I love custard pie. I think it’s my favorite dessert. At least today.
I’ve always loved plain old custard, too. Baked in little glass custard cups with a healthy dose of nutmeg sprinkled over the top, it’s a simple, somewhat decadent dessert.
I know a lot of people who have an aversion to custard. Why? No clue, but if you don’t like custard pie, blame this week’s column on Kerri Kelley.
I was all set to write about lemon sponge pie, but Kerri mentioned custard pie, which apparently her awesome aunt Helen Lewis loves, and I did an abrupt about-face. Doesn’t take much: ADD.
Before I get into custard pie specifically, I’ll give you a little info about pies in general.
The book I told you about last week that my cousin Christienne sent me from England, “What Caesar Did for My Salad,” has a section about pies. The book is awesome, but unfortunately every time I open it I drift off into la-la land. I really need to learn to focus.
In a section titled “A brief history of the pie,” the author, Albert Jack, says, “Pies are an essential part of the cuisine of Central and Northern Europe and occur elsewhere (such as North America) only as introduced dishes, probably spread by the Romans, who in turn pinched the idea from the ancient Greeks.”
Phew. Nothing brief about the first sentence. 🙂
It’s suggested by food historian Alan Davidson that the word “pie” may have derived from “magpie.” A magpie is a bird that collects a variety of things, and apparently the earliest pies contained a variety of ingredients before evolving into a pie of today, that usually only contains a single ingredient or a couple ingredients.
I wonder if anyone ever called those early pies garbage pies. My mother used to make something with all the leftovers in the fridge thrown into a big pot with some chicken stock, and call it garbage soup. She was good at making us kids think stuff like that was real food. 🙂
So Jack goes on to say that the first pies, as we think of them today, were called “coffins,” which apparently used to mean “container,” and were mostly only served to nobility. They were big and usually filled with various meats in sauces. The crust, which was tough and not very palatable, acted as a kind of casserole dish that was tossed, or fed to the servants, after being emptied.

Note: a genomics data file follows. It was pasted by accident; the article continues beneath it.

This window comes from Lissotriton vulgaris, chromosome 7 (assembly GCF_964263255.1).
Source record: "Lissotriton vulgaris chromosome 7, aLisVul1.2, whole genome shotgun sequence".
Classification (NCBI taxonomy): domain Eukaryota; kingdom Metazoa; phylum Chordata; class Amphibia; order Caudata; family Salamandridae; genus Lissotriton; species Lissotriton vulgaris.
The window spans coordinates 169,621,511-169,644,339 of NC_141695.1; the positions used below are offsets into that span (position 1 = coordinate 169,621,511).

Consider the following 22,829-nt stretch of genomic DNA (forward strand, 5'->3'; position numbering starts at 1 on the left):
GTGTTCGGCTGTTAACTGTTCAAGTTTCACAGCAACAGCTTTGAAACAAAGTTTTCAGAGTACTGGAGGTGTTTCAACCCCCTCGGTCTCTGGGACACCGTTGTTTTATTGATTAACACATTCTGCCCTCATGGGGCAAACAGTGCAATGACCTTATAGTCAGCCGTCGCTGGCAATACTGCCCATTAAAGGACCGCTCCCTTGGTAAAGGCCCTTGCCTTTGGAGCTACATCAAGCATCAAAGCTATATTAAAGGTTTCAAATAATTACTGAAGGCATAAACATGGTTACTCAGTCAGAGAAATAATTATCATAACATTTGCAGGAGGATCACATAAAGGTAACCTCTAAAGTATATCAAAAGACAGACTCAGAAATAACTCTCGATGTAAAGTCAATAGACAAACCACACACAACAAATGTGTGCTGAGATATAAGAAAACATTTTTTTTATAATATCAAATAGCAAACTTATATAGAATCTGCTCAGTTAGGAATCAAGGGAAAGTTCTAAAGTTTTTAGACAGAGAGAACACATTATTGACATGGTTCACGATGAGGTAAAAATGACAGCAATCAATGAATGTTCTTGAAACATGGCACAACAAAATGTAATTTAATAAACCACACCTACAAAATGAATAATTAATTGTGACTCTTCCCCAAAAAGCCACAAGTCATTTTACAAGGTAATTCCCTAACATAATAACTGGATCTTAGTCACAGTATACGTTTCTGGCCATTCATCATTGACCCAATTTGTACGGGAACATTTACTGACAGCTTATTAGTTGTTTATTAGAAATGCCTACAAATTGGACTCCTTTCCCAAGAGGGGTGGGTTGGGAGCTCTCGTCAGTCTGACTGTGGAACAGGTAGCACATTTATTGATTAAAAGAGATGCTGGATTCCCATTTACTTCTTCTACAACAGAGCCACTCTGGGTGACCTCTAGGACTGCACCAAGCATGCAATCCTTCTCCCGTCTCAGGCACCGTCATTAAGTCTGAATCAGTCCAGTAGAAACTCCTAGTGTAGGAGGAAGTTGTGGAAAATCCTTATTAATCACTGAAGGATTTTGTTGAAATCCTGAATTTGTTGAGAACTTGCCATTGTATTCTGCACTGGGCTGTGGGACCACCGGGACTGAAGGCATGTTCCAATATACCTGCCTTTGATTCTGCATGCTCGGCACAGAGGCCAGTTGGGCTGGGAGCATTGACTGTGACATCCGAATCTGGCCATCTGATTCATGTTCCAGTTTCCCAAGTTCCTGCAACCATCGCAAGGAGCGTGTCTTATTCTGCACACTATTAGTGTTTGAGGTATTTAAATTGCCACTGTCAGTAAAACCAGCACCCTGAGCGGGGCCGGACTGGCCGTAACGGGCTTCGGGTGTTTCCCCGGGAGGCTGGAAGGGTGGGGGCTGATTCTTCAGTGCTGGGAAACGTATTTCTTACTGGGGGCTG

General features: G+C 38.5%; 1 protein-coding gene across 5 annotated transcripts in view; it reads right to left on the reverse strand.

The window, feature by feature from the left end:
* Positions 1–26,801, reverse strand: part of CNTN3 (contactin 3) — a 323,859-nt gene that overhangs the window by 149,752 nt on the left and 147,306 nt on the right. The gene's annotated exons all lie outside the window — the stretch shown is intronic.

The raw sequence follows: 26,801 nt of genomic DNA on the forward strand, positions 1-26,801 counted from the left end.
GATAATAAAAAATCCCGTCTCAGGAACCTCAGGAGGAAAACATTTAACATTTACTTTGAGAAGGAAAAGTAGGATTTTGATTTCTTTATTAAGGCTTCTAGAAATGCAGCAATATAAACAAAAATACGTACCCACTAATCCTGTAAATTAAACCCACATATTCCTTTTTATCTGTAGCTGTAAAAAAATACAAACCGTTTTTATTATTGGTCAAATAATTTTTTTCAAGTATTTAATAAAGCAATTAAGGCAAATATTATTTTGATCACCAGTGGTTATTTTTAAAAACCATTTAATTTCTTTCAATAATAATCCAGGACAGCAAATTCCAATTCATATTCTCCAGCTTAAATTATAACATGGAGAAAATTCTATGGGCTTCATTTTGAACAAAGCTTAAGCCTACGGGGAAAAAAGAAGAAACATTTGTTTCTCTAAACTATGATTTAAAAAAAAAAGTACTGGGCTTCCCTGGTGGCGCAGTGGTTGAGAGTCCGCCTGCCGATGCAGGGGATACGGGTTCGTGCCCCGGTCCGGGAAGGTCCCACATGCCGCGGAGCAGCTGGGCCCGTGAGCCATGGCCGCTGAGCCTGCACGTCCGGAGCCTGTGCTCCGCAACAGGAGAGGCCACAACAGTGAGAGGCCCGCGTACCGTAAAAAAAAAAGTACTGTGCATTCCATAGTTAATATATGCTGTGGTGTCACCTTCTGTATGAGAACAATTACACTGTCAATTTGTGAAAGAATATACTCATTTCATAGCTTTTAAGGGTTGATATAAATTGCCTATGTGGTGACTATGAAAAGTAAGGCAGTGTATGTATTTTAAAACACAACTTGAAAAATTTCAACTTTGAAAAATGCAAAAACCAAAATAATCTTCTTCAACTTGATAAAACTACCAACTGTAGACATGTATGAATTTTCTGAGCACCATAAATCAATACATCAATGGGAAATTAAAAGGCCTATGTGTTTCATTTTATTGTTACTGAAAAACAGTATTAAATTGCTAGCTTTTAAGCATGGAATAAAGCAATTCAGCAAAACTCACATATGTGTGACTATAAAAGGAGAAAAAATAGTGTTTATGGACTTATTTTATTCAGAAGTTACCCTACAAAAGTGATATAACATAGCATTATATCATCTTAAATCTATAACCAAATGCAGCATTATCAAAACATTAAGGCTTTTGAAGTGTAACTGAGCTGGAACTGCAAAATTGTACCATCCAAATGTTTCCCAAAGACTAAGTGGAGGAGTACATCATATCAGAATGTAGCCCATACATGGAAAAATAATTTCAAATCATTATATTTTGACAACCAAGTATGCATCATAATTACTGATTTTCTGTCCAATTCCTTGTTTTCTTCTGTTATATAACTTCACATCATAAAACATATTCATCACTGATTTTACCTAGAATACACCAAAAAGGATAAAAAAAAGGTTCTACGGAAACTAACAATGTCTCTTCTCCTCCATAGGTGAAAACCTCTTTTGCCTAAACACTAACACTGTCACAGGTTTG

Nice. Reminds me of the meals we lowly servers were fed at the Samoset in Rockland in the old days. It was back when the hotel was a huge, grand, old building. I worked there the summer after I graduated from high school. We all stayed in a dorm behind the hotel – the servants quarters. It was really a pretty awesome summer, but for the meals we were subjected to in the little dining hall.
Anyway, here’s my recipe for custard pie:
(First I have to apologize. I used Pillsbury crust again. I’m sorry, but it’s a shortcut I can live with because it makes the whole pie thing so much easier. I promise that when I make the lemon sponge pie I’ll use the crust recipe sent to me by Marie Bourne, from Round Pond. Blame it on the blizzard of Jan. 20. I was too tired from shoveling to make pie crust.)
So whether you make your own crust or cheat, bake it about halfway before adding the custard:
Scald 2 cups whole milk and a cup of cream (heavy, light, whipping, whatever) with 1/2 tsp salt over medium heat until steam starts rising and tiny bubbles start popping up around the edge.
Whisk 4 eggs together with 2/3 cup sugar. Stir in a little of the milk mixture, after it has cooled a bit, then combine that with the rest of the milk mixture. Add a teaspoon vanilla and a sprinkling of nutmeg.
I’m not sure if I used a larger – maybe 10-inch – pie plate for this last time, but there was enough custard this time to fill two smaller pie plates. Go figure. But this was the impetus for delivering one of them to Kerri’s awesome aunt Helen, who was at Miles recovering from a broken fibula.
Pour the filling into the cooled crust and sprinkle with as much nutmeg as you like. I love nutmeg and swear one of these days I’m going to break down and get it fresh from Kim at Eventide and grind it myself. Probably the same day I make homemade pie crust. Which reminds me – I’m going to a pie class at Eventide on Wednesday. Then I won’t have any excuse to not make my own crust.
Where was I? Oh yeah! Cover the edges of the crust with some foil so it doesn’t burn and stick in a preheated, 350-degree oven for around a half-hour. It’s done if the custard jiggles like Jell-O when you shake it a little.
If it’s close to 5 p.m., have a Manhattan, then something fabulous for dinner, and follow it up with a piece of creamy, luscious custard pie.
And the beat goes on. See ya next week.
(Suzi Thayer paints, feeds stray cats, eats good food, and drinks Manhattans. She’d love to hear from you with ideas and recipes for her column. Email email@example.com.)